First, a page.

Disgruntled investors have brought a class action lawsuit against Block.one, accusing the blockchain software firm of netting $4 billion through an illegal initial coin offering for an unregulated asset that became “virtually worthless.”
Court documents filed on May 18 in the U.S. District Court for the Southern District of New York allege the case “arises out of a fraudulent scheme, fueled by a global frenzy over cryptocurrencies and unchecked human greed.”
The Hong v. Block.one class action lawsuit is being brought on behalf of all individuals and organizations who bought or acquired EOS tokens from June 26, 2017 onward. Plaintiffs hope the new complaint will hold Block.one and its leadership accountable—claiming investors were deceived “in what may be the biggest of all crypto frauds.”
A Block.one spokesperson told Modern Consensus: “Block.one is aware that career plaintiffs’ lawyers have filed a lawsuit in the US. The complaint is filled with false claims and demonstrates a profound lack of understanding of blockchain technology and decentralized networks. The company looks forward to addressing these matters and fully expects to prevail.”
Dueling class actions
Grant & Eisenhofer, the law firm that brought Hong v. Block.one, is about a month and a half behind another class action lawsuit. On April 3, law firms Roche Cyrulnik Freedman and Selendy & Gay filed a class action suit —Williams v. Block.one—that also called the Block.one ICO an illegal, unregistered securities sale. It is one of 11 similar ICO suits the two firms filed that day.
Both Hong and Williams build on a settlement Block.one reached back in September with the Securities and Exchange Commission, resulting in a $24 million civil penalty.
Grant & Eisenhofer described this in a May 18 release as a “relative slap on the wrist that did little to promote investor protection,” given how it represents just 0.6% of the funds that were raised. It even claimed that this settlement “was only a tiny speed bump in what remains a successful scheme to defraud investors” given how the terms of the deal didn’t disqualify Block.one from future securities offerings and didn’t order compensation to be given.
In its year-long ICO from June 26, 2017 to June 4, 2018, the price of EOS ranged from less than $0.50 to more than $21, according to Messari. It is currently about $2.66.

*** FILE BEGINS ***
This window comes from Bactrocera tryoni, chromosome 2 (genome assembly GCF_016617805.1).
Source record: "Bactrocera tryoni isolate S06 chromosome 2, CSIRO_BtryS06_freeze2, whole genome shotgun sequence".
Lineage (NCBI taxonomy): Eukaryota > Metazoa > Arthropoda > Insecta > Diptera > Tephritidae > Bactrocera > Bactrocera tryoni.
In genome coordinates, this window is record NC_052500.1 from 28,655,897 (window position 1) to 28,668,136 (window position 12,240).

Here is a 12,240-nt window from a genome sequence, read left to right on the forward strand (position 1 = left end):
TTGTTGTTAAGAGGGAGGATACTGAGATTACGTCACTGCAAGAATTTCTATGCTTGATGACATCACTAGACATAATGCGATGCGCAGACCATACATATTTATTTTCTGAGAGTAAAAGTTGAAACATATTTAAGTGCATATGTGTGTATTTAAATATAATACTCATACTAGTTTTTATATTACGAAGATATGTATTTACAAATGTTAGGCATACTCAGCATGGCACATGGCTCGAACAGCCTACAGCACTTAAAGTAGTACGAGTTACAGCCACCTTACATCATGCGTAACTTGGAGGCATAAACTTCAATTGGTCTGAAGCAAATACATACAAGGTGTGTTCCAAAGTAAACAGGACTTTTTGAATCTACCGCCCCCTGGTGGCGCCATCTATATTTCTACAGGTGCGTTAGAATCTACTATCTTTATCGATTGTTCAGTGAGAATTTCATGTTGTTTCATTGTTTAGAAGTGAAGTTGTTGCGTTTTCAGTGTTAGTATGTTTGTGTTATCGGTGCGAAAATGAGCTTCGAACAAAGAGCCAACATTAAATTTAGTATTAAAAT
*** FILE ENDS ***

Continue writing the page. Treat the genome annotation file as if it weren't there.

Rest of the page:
In the dock
The Hong v. Block.one class action lawsuit alleges that the defendants—including current and former executives of Block.one—breached their fiduciary duty, and that there was unjust enrichment.
It is claimed that 900 million EOS tokens were sold during the ICO as a result of “aggressive marketing to investors in the United States and other countries.”
According to Grant & Eisenhofer, the sale was heralded with great fanfare as prominent billboards lit up New York’s Times Square and a bullish white paper entered circulation—billing it as a “superior competitor” to the likes of Bitcoin and Ethereum. Yet, at the same time, it’s alleged that Block.one had failed to comply with U.S. securities laws by neglecting to register the offering with the SEC.
The “willful evasion of regulations” meant ICO investors could not receive disclosures about its financial history and risk factors. “In essence, the complaint alleges, Block.one made a wildcard coin offering that profited the company handsomely but ultimately left investors holding little more than crypto dust,” the law firm added.
Although the SEC issued a cease-and-desist order against any further sale of the company’s tokens in September 2019, Grant & Eisenhofer claims that this took investors by surprise. “At no time had the company disclosed that it was subject of a government investigation,” it said.
“Investors of all types deserve to be treated equitably and honestly,” Grant & Eisenhofer director Daniel Berger said. “This lawsuit is an important means to redress the brazenly unlawful conduct that Block.one exhibited in defrauding investors through its EOS token offering.”